I recently had the opportunity to chat with Erick Smith, a lending specialist based at a Wells Fargo branch in Portland, Oregon. My goal was to find out specifically which credit score Wells Fargo uses to estimate customers’ creditworthiness. He didn’t get as specific as I would have liked, but I guess that’s to be expected (financial institutions tend to keep their exact lending formulas close to the vest). He did, however, offer some interesting tips for anyone thinking of approaching Wells Fargo for a loan. Here’s what I found out:
The 20/10 Rule
Erick pointed out Wells Fargo’s advice to keep your total credit card debt under 20% of your total yearly income (after taxes). Don’t let more than 10% of your monthly take-home pay go towards your credit card payments.
At minimum, have at least 15% of your credit card limits free in case of emergency. Of course, the better option Erick and Wells Fargo suggest is to stockpile three to six months of living expenses in a liquid, interest-earning account.
Communicate with creditors
While you hear plenty of horror stories from consumers saying their creditors have thrown them to the debt collection dogs, Erick says you should contact your creditor immediately once you start having problems making payments. Most creditors will work with you and possibly arrange alternative options for payment, especially if you tell them right away about your situation, he says.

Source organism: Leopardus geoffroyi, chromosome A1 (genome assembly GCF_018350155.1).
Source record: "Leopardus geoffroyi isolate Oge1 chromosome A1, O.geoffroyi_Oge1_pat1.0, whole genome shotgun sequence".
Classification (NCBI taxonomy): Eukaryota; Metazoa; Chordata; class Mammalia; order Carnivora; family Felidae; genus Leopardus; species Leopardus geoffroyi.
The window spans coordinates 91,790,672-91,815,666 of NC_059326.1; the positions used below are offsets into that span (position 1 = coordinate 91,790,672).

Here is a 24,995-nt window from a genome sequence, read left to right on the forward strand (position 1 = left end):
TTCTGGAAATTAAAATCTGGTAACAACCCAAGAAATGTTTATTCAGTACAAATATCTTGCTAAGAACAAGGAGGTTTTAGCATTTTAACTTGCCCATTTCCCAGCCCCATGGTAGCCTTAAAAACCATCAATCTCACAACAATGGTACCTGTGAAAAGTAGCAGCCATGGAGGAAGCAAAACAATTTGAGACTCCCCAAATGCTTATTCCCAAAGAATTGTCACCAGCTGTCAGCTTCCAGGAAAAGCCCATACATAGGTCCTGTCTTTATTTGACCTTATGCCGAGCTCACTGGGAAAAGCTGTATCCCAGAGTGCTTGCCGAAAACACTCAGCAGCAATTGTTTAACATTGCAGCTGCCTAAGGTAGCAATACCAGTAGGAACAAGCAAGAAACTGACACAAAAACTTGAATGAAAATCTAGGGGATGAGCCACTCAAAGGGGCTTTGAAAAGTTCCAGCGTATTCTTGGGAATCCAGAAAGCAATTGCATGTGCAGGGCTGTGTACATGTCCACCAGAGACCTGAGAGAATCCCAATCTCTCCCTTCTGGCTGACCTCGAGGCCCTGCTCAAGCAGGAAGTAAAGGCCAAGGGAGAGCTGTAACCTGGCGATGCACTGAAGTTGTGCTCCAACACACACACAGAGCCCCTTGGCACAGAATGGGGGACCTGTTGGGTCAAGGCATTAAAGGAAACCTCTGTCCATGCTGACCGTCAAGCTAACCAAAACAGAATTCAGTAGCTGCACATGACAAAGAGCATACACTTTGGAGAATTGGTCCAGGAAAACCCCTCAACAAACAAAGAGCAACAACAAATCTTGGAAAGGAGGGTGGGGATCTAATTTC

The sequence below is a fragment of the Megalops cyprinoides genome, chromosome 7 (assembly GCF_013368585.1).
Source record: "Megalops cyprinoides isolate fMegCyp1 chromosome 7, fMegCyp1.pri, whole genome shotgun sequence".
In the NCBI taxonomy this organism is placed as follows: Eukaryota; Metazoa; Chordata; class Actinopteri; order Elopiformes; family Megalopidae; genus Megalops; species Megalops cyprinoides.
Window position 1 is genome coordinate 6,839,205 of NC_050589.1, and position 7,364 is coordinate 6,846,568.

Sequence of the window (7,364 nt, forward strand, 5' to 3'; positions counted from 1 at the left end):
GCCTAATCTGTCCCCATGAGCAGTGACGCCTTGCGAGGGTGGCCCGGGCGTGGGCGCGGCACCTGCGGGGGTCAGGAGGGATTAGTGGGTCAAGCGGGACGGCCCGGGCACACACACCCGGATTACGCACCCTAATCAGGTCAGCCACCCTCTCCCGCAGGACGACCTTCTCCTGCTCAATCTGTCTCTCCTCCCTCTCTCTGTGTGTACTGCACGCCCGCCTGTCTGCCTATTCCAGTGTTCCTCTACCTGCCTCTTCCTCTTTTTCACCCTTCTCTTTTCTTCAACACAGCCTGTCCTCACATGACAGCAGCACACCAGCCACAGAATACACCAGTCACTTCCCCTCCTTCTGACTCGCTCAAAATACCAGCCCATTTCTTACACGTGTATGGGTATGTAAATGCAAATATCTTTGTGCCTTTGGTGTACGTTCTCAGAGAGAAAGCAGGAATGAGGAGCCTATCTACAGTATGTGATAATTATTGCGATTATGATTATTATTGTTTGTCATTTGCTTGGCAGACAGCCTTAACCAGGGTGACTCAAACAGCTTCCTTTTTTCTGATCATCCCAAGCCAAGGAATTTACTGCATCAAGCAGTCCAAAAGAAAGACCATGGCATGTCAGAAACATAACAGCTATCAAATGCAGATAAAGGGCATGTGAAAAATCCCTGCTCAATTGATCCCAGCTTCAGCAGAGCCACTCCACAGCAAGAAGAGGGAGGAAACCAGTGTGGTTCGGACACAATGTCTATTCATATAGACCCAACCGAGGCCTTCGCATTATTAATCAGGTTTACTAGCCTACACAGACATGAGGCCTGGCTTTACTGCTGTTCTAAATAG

Beyond your credit score
Lenders do look at your credit score, but they also look at factors not found on your credit report when deciding to grant you credit. These include your employment history, your relationship with that bank, and the amount of debt they think you can handle based on your income. You can have a great score, but if your income can’t support a $200,000 mortgage, you won’t qualify for one.
Check your credit
Erick advises anyone wanting a loan to check their credit report first. This will better prepare you for negotiations with lenders, as well as show you any errors that need to be cleared up or fraud happening in your name.
Erick J. Smith has been a Lending Specialist for six years with Wells Fargo, and he makes it a priority to know his customers and provide them with sound financial advice. His goal is to see every customer reach their financial goals. Previous to Wells Fargo, Erick worked at Bank of America and Washington Mutual. If you have further questions or would like to speak with Erick about getting a loan, you can reach him at email@example.com or call him at (503) 886-3378.